Though yet to name who will race, Hong Kong’s Cycling Association (HKSA) is relatively spoilt for choice with a bevy of young talents primed from several years of Asia Tour racing.
Hong Kong’s Cycling Association has confirmed that is has gained one berth at the 2016 Olympic Men’s Road Race to be held in Rio de Janeiro on Saturday 06 August.
Ranked fifth in the final 2015 UCI Asia Tour nation rankings (below) and therefore missing out on automatic qualification according to the official Olympic Road Cycling Qualification System (link to PDF), the fourth place finish of Leung Chun-wing at last year’s Asian Road Cycling Championships in Thailand was nonetheless sufficient to secure Hong Kong one quota place via the Continental Championships qualification pathway.
Riders from Iran and Japan finished ahead of Leung, but those nations had already filled their Olympic quotas of three and two places, respectively; so Hong Kong won the right to compete as a product of quota trickle-down.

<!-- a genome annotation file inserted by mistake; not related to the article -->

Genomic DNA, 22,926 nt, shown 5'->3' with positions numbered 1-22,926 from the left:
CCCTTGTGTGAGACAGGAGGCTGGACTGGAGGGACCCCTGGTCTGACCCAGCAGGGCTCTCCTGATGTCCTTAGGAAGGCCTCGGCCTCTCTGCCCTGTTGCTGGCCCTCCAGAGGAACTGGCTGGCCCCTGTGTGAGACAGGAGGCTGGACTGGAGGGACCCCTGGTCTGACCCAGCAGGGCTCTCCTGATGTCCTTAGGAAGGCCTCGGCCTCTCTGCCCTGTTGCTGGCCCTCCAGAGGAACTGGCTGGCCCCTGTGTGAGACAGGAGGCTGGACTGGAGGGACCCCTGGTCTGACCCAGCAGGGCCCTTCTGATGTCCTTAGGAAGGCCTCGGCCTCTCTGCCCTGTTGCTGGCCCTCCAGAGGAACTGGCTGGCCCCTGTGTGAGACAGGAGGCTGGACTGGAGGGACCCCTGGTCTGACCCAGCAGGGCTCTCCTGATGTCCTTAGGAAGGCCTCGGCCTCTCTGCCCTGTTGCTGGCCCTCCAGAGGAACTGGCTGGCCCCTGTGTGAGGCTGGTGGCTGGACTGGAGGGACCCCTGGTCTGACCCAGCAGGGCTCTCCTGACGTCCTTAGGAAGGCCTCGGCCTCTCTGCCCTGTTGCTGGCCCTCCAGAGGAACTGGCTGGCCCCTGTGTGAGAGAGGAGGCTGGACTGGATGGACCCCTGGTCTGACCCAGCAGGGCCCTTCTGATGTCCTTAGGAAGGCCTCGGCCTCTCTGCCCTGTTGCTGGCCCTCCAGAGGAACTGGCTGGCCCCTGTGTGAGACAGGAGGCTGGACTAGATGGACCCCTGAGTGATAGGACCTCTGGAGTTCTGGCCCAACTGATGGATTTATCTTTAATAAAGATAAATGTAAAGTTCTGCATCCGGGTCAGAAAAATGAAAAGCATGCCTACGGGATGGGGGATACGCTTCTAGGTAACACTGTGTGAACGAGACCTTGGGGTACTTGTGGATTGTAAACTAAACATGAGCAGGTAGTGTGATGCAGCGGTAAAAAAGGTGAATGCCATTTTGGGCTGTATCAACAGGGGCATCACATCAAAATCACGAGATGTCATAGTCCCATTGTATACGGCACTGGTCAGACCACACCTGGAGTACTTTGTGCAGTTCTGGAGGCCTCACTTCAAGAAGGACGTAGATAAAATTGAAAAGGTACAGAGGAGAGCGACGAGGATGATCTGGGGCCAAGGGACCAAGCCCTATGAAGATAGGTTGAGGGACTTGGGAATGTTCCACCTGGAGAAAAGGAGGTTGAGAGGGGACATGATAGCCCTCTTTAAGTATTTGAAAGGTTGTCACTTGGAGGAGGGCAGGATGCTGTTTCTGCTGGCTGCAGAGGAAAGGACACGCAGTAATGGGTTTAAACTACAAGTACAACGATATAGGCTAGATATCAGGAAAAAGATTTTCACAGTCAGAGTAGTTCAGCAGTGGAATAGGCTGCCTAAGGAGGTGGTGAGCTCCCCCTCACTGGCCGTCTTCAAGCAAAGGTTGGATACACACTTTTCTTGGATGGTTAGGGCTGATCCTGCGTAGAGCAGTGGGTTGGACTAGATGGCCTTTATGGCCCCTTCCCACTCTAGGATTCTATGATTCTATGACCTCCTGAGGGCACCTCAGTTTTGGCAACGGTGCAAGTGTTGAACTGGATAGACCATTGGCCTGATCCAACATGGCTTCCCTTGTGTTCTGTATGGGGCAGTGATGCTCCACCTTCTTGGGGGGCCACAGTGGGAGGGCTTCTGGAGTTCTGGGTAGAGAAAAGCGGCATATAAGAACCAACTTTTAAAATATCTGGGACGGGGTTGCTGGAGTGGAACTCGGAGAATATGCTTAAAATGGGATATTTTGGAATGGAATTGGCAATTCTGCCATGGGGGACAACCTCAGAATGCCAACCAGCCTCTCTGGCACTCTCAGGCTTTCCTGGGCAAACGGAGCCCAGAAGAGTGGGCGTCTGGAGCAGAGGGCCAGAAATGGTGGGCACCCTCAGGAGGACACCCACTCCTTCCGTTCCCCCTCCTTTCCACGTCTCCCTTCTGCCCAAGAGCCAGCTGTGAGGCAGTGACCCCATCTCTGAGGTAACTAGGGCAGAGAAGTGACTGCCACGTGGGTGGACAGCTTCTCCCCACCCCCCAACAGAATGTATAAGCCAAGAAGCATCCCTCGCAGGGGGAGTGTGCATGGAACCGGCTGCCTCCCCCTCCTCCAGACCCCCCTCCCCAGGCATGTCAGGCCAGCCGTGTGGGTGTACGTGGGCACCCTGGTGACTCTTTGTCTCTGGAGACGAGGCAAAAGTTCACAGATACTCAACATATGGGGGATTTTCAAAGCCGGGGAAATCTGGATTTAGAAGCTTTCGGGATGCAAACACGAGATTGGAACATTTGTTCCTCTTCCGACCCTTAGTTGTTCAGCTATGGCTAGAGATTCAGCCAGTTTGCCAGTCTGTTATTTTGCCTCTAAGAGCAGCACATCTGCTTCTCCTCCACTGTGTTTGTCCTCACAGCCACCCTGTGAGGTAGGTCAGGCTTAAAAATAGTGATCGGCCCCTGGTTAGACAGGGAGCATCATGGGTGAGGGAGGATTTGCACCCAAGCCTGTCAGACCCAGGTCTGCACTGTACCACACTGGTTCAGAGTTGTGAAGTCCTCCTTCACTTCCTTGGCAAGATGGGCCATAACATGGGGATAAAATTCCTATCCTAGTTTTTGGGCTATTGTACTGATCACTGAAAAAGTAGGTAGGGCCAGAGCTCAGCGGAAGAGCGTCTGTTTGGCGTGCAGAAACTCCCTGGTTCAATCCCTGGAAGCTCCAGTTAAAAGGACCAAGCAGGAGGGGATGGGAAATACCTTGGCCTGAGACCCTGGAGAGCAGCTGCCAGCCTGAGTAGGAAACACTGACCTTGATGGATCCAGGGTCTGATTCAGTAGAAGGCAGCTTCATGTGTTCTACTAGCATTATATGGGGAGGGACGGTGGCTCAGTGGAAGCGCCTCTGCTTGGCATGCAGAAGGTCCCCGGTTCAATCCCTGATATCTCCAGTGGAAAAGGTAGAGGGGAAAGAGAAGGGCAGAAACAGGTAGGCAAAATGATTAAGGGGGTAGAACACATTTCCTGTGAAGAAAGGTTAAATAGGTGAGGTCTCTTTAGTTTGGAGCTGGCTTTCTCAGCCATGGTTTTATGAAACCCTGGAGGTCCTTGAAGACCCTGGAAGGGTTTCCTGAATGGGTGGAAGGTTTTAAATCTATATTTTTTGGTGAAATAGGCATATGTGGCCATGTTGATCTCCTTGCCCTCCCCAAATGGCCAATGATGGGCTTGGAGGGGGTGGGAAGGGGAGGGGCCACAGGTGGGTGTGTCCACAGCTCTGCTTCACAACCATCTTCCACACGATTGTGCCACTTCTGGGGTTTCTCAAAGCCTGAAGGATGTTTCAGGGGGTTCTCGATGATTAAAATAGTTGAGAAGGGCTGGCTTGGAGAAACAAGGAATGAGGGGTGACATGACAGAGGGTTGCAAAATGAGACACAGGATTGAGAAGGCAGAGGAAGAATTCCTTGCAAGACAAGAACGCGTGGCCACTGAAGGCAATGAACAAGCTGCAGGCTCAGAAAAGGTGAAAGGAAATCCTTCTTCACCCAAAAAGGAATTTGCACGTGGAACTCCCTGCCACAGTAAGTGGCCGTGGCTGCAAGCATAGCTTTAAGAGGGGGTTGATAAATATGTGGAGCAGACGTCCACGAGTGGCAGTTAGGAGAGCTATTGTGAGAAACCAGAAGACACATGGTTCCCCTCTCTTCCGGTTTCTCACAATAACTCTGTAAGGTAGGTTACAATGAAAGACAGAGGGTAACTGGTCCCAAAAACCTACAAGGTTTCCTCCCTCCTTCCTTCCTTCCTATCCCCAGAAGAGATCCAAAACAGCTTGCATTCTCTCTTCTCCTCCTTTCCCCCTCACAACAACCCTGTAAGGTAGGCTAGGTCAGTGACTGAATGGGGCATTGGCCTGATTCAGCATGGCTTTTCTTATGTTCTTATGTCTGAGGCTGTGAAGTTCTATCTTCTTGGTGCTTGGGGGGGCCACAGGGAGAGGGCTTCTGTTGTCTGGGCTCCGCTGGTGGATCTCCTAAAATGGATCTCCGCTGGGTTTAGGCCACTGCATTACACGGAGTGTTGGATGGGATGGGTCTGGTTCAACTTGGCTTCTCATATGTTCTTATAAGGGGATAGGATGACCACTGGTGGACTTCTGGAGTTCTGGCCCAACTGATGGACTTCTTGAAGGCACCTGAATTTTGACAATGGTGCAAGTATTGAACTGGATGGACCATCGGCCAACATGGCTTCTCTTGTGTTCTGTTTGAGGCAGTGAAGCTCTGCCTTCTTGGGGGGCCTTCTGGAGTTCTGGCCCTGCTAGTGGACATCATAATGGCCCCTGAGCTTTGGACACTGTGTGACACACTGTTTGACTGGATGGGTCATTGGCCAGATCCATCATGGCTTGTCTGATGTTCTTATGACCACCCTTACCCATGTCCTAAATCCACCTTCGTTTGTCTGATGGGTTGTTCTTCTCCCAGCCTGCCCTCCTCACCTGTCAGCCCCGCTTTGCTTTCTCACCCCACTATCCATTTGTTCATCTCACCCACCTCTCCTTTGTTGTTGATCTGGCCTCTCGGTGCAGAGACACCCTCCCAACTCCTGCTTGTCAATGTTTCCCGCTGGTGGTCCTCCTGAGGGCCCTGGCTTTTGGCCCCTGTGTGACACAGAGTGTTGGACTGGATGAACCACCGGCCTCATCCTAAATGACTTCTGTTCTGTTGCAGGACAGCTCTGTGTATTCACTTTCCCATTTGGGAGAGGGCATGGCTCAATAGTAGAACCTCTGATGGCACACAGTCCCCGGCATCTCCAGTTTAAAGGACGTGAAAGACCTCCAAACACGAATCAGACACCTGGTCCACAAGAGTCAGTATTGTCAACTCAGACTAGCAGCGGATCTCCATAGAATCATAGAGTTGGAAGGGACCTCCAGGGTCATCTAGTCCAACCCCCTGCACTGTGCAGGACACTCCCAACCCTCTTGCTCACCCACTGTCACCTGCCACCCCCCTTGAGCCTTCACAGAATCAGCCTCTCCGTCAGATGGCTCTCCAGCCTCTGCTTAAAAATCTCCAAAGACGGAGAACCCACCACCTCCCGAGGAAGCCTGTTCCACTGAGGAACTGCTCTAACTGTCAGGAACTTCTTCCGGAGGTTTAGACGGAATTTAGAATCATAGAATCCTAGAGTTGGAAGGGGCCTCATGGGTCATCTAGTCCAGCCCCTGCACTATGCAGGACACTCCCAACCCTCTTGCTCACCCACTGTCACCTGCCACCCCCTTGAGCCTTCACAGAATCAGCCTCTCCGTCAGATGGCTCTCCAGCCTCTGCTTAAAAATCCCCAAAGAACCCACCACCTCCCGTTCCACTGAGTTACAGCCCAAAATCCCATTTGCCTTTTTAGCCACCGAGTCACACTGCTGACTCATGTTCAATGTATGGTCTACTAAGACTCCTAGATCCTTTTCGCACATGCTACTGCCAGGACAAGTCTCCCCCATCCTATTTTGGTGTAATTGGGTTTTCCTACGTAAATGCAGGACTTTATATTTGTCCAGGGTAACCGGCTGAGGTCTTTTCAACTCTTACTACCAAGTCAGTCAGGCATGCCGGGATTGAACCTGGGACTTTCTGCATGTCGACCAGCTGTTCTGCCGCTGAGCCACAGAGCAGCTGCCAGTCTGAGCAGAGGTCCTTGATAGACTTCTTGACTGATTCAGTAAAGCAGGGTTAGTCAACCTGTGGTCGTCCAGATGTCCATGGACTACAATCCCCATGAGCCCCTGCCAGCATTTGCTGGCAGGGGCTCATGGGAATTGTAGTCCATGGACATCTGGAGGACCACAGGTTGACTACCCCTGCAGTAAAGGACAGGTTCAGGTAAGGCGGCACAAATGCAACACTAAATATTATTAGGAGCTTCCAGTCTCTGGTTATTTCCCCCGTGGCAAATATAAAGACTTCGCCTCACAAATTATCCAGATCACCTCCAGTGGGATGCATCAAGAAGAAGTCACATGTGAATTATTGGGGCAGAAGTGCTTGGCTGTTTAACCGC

Despite a solid, if not unremarkable, season racing for UCI Continental squad HKSI Cycling Team, 21-year old Leung will not necessarily pull on the Hong Kong jersey at the road race. Instead, HKCA may choose to send an older and more experienced rider such as Cheung King Lok or Ho Burr.
Like Leung, both Cheung and Ho first honed their craft through Hong Kong’s national track cycling program. All three men ride for the same Hong Kong Sports Institute (HKSI) road cycling team; mimicking the setup established by the Australian Institute of Sport, whereby national track cyclists also gain valuable experience racing at international road cycling events in a concurrent sporting program.
Regardless of which rider is sent to Rio, he will have big shoes to fill. Hong Kong’s best road race result in a Summer Olympics was Hung Chung Yam’s 12th place in Seoul. Wong Kam Po’s 37th place at the most recent Games in London is the next best placing. Even prior to Wong’s retirement two years ago, there was much discussion in local broadsheet media about who would succeed the man whom everyone predicted would be Hong Kong’s first Tour de France rider but who famously shunned a lucrative pro contract.
Hong Kong’s Government has invested significantly in cycling through the HKSI platform in recent years and in August it will have its clearest sign yet of the return on that investment. A difficult selection process lies ahead.